• making the sauce from scratch, without cornstarch, instead of using Bird’s custard powder

….I should maybe not try it when I’m tired and likely to take short-cuts. Sigh.

Trifle Failure

I tried it last time with passionfruit curd, and that was too rich and thick for trifle, in my opinion. (A thin layer of curd might’ve been all right, but I had much too much.) Instead, I went back to my usual plan, to make custard, but I was out of the Bird’s custard powder I usually use. So I tried making a traditional English custard sauce, and I poked around until I found one without cornstarch, because I didn’t think it should need it.

https://www.thespruceeats.com/proper-custard-sauce-recipe…

And it’s a great sauce, but I think I messed up. I was very tired when I was making it, finishing up around 11 p.m. last night, which is always a mistake for me, because I get impatient and then I make mistakes. I should’ve made the trifle first thing in the morning yesterday, so I could take my time, and it’d have a day to set. But no.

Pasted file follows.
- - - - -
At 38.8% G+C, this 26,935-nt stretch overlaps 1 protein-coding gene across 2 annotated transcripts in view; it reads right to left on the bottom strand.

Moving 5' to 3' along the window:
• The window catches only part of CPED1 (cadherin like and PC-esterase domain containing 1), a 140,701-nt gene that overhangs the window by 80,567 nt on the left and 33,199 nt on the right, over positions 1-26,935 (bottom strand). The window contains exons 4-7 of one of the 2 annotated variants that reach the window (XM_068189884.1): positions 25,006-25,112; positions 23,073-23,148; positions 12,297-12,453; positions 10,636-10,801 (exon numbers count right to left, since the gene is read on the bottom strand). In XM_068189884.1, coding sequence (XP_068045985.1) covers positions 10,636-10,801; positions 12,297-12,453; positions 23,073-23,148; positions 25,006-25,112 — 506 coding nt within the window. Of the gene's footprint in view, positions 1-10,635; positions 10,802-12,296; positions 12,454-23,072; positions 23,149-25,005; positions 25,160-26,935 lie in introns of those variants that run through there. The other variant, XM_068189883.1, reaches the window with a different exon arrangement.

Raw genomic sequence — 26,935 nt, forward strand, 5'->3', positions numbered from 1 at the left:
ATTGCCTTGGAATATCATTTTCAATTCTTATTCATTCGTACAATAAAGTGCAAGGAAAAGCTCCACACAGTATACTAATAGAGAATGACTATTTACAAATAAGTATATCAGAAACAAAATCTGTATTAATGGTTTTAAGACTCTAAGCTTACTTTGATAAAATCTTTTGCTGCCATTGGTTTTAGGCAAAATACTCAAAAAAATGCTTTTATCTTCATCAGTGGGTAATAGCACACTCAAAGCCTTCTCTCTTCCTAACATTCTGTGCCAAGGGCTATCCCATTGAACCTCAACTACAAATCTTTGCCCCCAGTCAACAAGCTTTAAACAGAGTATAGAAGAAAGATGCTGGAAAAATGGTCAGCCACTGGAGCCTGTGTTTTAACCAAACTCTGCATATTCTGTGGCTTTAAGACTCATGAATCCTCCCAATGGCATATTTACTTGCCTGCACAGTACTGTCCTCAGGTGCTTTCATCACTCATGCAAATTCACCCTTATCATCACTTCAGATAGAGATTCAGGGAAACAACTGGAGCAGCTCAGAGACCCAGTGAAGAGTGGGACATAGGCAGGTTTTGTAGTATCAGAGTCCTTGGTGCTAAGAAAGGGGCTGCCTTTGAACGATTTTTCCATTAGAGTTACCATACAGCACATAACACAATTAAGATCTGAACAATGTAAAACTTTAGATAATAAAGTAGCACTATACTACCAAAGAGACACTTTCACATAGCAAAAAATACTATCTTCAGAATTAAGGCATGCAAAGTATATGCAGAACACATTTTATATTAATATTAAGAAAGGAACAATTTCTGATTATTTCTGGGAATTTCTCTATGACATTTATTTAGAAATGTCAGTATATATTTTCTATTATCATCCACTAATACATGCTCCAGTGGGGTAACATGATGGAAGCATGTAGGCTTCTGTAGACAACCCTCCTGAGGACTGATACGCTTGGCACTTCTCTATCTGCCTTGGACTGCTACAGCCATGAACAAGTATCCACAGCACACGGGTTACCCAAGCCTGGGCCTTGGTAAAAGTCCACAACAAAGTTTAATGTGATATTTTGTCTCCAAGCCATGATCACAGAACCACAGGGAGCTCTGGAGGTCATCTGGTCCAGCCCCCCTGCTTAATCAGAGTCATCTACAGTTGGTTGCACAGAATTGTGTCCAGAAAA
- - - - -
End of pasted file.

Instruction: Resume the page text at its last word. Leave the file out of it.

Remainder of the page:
So I’m not sure I quite got it up to temp — it was thinly coating the back of a spatula, but just barely, I probably should’ve let it go another 5-10 minutes. Especially since I then added 1/2 c. of passionfruit puree to it, which made a delicious custard, but also maybe retarded it setting? Either because it was too liquidy or because the acid affected it? Or maybe I was just too impatient…

…because I barely let it cool at all (I really should’ve stuck it in the fridge and waited ’til morning to finish assembling) before I tried to pour it over the trifle ingredients, and as you can see, it immediately started melting the jello. Gah. I wanted clear, distinct layers, and instead, I got a swirly, goopy result.

It got worse when I immediately added the next layer, because apparently, when I am making bad decisions, I like to COMMIT to them…

Pretty Fruit Curd Trifle

Made a passion fruit curd trifle last night. It was very pretty, but I want to tweak the recipe some — it came out a little too sweet overall for my tastes. Less sugar in the curd, I think, and maybe make the orange jello with some lime juice instead of some of the water — you can do that with jello, right?